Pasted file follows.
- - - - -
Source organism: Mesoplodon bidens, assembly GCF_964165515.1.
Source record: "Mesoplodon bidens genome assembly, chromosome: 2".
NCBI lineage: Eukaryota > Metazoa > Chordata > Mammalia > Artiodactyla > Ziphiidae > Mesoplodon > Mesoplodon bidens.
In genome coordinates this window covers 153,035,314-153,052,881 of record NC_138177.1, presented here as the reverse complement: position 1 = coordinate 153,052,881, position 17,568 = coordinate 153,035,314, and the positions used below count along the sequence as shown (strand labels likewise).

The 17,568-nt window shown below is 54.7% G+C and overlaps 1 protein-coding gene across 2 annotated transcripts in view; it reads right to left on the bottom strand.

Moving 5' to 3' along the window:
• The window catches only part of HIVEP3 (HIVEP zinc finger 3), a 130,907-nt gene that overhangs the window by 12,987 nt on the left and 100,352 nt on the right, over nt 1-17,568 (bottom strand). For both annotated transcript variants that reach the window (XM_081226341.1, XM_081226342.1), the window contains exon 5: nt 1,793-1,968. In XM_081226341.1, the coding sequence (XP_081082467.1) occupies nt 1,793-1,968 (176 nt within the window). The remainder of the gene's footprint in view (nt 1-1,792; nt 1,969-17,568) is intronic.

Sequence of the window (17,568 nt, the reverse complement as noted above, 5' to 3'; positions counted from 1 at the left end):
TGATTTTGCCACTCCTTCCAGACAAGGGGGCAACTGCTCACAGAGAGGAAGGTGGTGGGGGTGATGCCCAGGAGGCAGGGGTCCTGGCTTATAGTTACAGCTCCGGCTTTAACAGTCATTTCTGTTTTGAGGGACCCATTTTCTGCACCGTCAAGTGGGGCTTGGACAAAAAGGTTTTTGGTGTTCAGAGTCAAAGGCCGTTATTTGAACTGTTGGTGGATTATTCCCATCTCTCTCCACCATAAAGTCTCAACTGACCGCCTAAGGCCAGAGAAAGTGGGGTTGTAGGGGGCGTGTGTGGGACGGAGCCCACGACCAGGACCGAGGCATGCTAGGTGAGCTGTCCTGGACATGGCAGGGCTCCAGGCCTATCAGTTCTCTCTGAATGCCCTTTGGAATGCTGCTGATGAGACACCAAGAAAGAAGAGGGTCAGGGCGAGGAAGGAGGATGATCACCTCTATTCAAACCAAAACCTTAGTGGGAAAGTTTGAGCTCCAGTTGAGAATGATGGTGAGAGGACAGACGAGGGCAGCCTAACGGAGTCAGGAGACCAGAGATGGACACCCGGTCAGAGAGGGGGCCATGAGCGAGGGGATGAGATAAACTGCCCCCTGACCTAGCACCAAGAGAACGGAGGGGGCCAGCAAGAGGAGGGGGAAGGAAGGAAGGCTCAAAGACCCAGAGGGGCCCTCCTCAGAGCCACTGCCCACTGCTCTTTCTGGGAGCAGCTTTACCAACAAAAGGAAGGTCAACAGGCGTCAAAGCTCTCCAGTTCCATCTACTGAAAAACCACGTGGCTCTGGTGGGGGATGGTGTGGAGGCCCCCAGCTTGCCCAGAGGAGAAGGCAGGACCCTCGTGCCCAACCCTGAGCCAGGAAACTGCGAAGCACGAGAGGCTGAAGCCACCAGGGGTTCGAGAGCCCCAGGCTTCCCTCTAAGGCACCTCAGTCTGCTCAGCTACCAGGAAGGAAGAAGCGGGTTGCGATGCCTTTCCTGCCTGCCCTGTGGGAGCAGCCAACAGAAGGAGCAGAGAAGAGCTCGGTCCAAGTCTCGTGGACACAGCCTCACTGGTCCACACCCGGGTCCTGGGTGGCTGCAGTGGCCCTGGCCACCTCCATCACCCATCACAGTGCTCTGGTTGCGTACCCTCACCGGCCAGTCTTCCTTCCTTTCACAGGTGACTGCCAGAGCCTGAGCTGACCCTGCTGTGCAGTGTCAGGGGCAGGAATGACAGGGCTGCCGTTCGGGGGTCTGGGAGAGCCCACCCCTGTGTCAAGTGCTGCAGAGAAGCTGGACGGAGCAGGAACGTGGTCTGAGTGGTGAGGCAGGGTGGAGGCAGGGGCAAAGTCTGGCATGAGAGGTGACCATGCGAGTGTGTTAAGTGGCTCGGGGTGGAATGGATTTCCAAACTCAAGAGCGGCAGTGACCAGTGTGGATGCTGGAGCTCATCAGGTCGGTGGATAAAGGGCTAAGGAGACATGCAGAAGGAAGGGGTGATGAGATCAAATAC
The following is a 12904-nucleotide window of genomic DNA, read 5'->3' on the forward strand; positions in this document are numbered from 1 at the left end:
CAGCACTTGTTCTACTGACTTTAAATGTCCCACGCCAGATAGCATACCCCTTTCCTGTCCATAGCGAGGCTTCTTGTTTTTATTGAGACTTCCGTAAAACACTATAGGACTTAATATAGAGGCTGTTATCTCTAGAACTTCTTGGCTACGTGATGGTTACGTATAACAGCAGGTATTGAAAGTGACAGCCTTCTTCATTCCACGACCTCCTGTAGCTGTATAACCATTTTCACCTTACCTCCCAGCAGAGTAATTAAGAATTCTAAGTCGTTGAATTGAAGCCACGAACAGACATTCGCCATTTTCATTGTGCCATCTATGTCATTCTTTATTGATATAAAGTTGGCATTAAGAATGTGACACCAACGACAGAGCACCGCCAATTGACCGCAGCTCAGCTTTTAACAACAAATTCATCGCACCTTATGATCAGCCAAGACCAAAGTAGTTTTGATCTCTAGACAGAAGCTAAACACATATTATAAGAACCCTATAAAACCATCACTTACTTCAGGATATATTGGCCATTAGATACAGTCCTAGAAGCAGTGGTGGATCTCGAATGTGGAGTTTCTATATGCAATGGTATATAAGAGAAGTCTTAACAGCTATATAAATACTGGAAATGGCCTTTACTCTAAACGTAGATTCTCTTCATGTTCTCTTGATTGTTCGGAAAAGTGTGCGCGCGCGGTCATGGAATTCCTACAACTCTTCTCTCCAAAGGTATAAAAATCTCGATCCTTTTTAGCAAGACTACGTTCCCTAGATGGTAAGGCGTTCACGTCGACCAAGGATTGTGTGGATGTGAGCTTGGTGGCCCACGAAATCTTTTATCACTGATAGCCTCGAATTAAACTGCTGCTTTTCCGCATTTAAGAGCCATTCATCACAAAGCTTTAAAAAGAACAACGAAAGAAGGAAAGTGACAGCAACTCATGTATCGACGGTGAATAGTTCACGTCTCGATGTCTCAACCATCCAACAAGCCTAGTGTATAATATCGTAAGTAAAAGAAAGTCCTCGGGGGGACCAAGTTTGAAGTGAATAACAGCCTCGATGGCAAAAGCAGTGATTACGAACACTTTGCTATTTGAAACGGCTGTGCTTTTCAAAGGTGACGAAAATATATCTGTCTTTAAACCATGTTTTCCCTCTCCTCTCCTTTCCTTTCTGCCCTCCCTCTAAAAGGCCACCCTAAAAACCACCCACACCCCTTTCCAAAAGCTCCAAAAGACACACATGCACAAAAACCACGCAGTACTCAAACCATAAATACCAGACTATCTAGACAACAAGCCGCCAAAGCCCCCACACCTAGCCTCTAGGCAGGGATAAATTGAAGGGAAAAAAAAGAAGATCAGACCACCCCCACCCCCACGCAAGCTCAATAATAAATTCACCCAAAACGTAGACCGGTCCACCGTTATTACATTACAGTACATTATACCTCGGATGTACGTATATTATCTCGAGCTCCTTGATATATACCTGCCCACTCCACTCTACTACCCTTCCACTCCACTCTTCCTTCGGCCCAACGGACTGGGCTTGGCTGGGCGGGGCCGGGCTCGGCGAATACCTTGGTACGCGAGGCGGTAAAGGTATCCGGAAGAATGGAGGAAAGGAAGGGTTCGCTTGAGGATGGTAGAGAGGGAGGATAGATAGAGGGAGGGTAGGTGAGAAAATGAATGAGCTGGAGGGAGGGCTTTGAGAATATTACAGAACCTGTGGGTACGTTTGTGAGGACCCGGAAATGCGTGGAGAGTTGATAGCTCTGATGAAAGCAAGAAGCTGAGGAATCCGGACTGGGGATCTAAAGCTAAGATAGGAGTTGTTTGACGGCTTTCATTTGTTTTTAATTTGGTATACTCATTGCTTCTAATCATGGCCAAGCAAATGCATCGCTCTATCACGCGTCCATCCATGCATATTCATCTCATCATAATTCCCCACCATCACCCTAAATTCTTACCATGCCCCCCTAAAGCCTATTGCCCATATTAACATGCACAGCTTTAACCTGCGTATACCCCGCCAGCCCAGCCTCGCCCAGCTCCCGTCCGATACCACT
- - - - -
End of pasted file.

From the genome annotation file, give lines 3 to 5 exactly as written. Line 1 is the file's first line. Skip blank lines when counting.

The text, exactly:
NCBI lineage: Eukaryota > Metazoa > Chordata > Mammalia > Artiodactyla > Ziphiidae > Mesoplodon > Mesoplodon bidens.
In genome coordinates this window covers 153,035,314-153,052,881 of record NC_138177.1, presented here as the reverse complement: position 1 = coordinate 153,052,881, position 17,568 = coordinate 153,035,314, and the positions used below count along the sequence as shown (strand labels likewise).

The 17,568-nt window shown below is 54.7% G+C and overlaps 1 protein-coding gene across 2 annotated transcripts in view; it reads right to left on the bottom strand.